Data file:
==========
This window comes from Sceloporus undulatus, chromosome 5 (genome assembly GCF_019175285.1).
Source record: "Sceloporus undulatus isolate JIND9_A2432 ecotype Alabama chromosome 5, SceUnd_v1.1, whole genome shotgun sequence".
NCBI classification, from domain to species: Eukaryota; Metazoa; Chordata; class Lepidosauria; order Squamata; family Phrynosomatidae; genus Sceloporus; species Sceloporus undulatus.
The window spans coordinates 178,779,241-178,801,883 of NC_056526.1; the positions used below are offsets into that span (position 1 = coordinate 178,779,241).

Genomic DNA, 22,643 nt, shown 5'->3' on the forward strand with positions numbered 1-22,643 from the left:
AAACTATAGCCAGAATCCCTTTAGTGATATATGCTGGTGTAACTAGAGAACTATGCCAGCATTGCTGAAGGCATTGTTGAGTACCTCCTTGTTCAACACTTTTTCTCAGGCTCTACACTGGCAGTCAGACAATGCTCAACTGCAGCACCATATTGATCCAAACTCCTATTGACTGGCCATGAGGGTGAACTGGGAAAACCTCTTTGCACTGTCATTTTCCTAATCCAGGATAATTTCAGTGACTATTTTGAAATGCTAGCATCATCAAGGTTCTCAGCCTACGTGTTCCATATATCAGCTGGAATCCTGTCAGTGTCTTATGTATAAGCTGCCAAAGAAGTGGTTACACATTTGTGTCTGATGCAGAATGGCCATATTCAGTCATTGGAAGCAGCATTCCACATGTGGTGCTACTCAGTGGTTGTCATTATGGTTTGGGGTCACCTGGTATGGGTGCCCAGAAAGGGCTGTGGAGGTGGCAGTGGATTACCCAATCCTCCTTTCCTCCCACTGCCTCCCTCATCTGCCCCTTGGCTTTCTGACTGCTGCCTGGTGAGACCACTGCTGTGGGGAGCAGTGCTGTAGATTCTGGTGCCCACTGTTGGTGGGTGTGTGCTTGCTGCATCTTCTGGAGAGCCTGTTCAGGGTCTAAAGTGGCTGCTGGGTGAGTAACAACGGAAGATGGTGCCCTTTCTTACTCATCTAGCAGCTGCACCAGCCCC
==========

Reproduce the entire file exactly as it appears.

This window comes from Sceloporus undulatus, chromosome 5 (genome assembly GCF_019175285.1).
Source record: "Sceloporus undulatus isolate JIND9_A2432 ecotype Alabama chromosome 5, SceUnd_v1.1, whole genome shotgun sequence".
NCBI classification, from domain to species: Eukaryota; Metazoa; Chordata; class Lepidosauria; order Squamata; family Phrynosomatidae; genus Sceloporus; species Sceloporus undulatus.
The window spans coordinates 178,779,241-178,801,883 of NC_056526.1; the positions used below are offsets into that span (position 1 = coordinate 178,779,241).

Genomic DNA, 22,643 nt, shown 5'->3' on the forward strand with positions numbered 1-22,643 from the left:
AAACTATAGCCAGAATCCCTTTAGTGATATATGCTGGTGTAACTAGAGAACTATGCCAGCATTGCTGAAGGCATTGTTGAGTACCTCCTTGTTCAACACTTTTTCTCAGGCTCTACACTGGCAGTCAGACAATGCTCAACTGCAGCACCATATTGATCCAAACTCCTATTGACTGGCCATGAGGGTGAACTGGGAAAACCTCTTTGCACTGTCATTTTCCTAATCCAGGATAATTTCAGTGACTATTTTGAAATGCTAGCATCATCAAGGTTCTCAGCCTACGTGTTCCATATATCAGCTGGAATCCTGTCAGTGTCTTATGTATAAGCTGCCAAAGAAGTGGTTACACATTTGTGTCTGATGCAGAATGGCCATATTCAGTCATTGGAAGCAGCATTCCACATGTGGTGCTACTCAGTGGTTGTCATTATGGTTTGGGGTCACCTGGTATGGGTGCCCAGAAAGGGCTGTGGAGGTGGCAGTGGATTACCCAATCCTCCTTTCCTCCCACTGCCTCCCTCATCTGCCCCTTGGCTTTCTGACTGCTGCCTGGTGAGACCACTGCTGTGGGGAGCAGTGCTGTAGATTCTGGTGCCCACTGTTGGTGGGTGTGTGCTTGCTGCATCTTCTGGAGAGCCTGTTCAGGGTCTAAAGTGGCTGCTGGGTGAGTAACAACGGAAGATGGTGCCCTTTCTTACTCATCTAGCAGCTGCACCAGCCCC